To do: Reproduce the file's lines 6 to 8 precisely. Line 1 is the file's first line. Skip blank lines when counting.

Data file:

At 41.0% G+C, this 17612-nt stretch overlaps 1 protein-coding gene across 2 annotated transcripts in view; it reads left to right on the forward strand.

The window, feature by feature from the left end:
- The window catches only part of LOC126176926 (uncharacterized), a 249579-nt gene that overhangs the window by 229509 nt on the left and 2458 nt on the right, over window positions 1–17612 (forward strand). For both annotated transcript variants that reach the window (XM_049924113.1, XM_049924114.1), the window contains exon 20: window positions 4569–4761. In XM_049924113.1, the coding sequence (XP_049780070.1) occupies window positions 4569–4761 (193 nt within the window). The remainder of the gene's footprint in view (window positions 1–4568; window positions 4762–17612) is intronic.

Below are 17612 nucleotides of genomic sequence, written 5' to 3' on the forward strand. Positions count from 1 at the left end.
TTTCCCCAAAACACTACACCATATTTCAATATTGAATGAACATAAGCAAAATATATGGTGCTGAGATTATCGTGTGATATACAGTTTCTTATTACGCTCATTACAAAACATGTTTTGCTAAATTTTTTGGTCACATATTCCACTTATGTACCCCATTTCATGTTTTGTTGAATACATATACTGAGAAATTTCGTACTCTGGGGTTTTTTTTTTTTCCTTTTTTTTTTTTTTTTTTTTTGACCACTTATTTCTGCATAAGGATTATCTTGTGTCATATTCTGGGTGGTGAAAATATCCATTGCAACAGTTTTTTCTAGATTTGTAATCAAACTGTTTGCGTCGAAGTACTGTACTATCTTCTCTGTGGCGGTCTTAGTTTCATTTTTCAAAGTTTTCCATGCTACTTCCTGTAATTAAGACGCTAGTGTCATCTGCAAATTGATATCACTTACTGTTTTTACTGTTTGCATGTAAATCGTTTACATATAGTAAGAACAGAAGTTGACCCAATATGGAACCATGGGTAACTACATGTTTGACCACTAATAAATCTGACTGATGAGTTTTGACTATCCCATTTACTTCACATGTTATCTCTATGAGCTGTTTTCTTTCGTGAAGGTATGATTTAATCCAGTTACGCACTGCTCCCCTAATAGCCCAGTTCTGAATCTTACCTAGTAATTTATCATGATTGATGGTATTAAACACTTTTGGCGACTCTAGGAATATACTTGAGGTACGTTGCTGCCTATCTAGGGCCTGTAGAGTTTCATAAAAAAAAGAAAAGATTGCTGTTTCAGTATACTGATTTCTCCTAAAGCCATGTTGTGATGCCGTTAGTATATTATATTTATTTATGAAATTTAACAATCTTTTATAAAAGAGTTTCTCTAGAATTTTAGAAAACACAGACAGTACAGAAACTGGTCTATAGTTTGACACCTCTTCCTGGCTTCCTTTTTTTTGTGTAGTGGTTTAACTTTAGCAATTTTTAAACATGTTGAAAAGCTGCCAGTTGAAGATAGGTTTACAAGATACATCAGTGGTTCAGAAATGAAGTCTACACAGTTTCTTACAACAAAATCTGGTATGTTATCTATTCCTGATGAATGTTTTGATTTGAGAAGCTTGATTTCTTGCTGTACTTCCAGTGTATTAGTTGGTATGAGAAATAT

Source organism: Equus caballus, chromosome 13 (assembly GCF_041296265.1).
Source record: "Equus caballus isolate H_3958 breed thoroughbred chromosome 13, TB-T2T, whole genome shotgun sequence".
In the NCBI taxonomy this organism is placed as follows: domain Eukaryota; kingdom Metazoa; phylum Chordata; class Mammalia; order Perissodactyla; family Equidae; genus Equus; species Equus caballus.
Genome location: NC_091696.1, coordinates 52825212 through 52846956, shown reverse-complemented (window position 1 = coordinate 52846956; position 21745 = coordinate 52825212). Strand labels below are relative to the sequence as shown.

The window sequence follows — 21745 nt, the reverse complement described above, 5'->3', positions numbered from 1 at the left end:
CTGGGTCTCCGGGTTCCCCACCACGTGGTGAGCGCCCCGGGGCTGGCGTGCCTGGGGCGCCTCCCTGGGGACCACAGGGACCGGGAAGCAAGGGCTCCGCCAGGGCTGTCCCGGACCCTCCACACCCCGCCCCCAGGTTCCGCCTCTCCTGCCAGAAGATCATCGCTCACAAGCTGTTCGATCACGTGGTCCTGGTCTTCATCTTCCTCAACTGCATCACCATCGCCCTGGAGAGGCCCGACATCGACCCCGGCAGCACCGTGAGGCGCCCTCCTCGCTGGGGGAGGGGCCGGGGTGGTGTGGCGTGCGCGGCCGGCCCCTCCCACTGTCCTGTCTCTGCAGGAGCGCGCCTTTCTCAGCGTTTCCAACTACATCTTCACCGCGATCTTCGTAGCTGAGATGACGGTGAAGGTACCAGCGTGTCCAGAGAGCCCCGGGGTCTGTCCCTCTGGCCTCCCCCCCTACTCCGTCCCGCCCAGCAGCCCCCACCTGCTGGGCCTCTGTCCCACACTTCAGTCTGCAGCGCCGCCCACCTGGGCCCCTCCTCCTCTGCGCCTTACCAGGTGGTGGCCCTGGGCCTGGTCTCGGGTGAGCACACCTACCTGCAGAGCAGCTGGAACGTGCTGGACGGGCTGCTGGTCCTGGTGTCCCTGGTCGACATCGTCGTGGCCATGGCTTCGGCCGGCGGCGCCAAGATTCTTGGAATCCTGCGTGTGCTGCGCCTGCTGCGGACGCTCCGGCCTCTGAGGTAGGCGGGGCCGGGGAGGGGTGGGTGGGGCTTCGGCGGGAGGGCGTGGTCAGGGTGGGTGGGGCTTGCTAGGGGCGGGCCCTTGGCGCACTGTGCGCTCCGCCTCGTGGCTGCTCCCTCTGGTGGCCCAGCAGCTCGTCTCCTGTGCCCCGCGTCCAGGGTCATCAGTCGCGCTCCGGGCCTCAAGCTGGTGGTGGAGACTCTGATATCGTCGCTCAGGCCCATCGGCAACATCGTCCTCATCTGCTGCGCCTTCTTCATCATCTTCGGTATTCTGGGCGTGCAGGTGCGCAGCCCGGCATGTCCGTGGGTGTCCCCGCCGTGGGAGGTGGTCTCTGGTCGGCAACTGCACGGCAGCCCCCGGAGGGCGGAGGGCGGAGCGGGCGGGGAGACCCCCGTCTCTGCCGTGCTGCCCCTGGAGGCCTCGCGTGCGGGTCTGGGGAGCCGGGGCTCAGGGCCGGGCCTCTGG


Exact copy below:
Source organism: Equus caballus, chromosome 13 (assembly GCF_041296265.1).
Source record: "Equus caballus isolate H_3958 breed thoroughbred chromosome 13, TB-T2T, whole genome shotgun sequence".
In the NCBI taxonomy this organism is placed as follows: domain Eukaryota; kingdom Metazoa; phylum Chordata; class Mammalia; order Perissodactyla; family Equidae; genus Equus; species Equus caballus.